2.9 In the case of small attractions in rural areas, signing will only be provided either within the village in which it is located or from the nearest village.
3. Applications for Tourism Signs in Warwickshire
3.1 The applicant must show that:
• a significant number of visitors to the establishment (it is suggested at least 40%) are from outside the area (more than 15 miles away);
• there is a need for signs to enable visitors to find the establishment;
• the establishment is of significant value to the local tourist market.
If it is uncertain whether these conditions are met, the owner of the establishment must carry out a survey of users to determine what proportion of visitors are coming from outside the 15 mile area and what problems are encountered in finding the site.
3.2 There must be sufficient on-site parking space to accommodate the number of visitors anticipated.
3.3 The establishment must be open to people making impulse visits within normal opening hours. Tourist signs will not be provided where entrance is by prior arrangement. In the case of sports facilities, there must be minimal restrictions on visitor and non-member use.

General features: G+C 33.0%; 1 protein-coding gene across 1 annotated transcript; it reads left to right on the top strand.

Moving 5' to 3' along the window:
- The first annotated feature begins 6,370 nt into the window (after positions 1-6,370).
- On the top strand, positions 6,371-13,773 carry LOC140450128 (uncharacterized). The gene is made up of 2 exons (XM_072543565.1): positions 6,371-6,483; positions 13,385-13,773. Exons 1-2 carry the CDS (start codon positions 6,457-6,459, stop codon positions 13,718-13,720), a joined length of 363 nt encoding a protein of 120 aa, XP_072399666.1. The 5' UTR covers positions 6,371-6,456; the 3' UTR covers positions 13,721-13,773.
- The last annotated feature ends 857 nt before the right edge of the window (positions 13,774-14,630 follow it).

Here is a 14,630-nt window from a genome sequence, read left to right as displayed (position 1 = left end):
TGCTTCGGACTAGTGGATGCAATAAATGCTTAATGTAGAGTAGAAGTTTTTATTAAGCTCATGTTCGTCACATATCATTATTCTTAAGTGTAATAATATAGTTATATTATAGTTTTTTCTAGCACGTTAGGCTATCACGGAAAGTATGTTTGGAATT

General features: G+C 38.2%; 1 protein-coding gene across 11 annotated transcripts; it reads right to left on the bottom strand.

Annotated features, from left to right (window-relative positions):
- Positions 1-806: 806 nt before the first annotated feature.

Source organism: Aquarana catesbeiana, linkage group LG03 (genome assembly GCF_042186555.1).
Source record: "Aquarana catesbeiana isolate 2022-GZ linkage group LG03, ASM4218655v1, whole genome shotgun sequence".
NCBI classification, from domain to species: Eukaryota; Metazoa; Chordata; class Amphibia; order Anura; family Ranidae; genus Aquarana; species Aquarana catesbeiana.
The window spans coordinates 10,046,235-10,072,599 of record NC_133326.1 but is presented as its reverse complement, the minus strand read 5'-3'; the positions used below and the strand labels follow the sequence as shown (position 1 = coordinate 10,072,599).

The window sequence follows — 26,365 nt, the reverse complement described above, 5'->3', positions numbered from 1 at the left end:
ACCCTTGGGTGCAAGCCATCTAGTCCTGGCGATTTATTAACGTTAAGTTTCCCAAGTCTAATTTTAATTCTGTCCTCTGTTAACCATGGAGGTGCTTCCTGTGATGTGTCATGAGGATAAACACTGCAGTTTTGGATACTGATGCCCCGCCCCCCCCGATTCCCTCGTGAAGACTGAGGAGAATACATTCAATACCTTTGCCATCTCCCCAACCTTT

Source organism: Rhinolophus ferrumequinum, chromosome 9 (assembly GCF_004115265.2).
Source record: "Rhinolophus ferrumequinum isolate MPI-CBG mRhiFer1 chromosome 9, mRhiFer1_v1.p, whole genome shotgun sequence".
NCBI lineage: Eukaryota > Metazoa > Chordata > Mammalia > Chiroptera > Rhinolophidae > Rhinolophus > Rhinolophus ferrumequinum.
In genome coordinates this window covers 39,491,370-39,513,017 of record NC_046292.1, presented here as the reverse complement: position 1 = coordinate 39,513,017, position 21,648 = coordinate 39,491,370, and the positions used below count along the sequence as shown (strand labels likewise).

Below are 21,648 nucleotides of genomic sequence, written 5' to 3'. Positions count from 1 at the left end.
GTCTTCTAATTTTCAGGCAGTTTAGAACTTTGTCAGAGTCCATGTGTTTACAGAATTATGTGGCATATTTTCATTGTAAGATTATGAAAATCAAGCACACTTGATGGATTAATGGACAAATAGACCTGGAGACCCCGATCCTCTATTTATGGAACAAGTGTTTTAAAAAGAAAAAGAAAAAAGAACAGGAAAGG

3.4 Customer facilities must be adequate for the size, location and type of operation. A public toilet must be available.
3.5 The establishment must be open on at least 150 days a year for at least 4 hours each day.
3.6 The business must have planning permission and be licensed where appropriate.
3.7 The establishment must comply with prevailing Tourist Board standards such as the National Code of Practice for Visitor Attractions.
3.8 Signs will not be agreed where an establishment already has off-site advertisement signs (with or without planning permission) other than at the entrance to the establishment. The applicant must also agree not to erect any such signs whilst tourist signs are in place. If this happens the County Council reserves the right to remove the tourist signs without compensation to the attraction operator.
3.9 Hotels must be classified by the English Tourist Board. Hotels located in service areas will not qualify for tourist signs if the bed symbol already appears on a ‘Services’ sign.
3.10 Self-catering accommodation, e.g. cottages/holiday flats, must have a minimum of 10 units on the site.
3.11 Camping/caravan sites:
• must be licensed under the Caravan Sites and Control of Development Act 1960 or the Public Health Act 1936.
• have a minimum of 20 pitches available for casual overnight use.
3.12 Public Houses:
• which do not serve meals will not be eligible for tourist signs;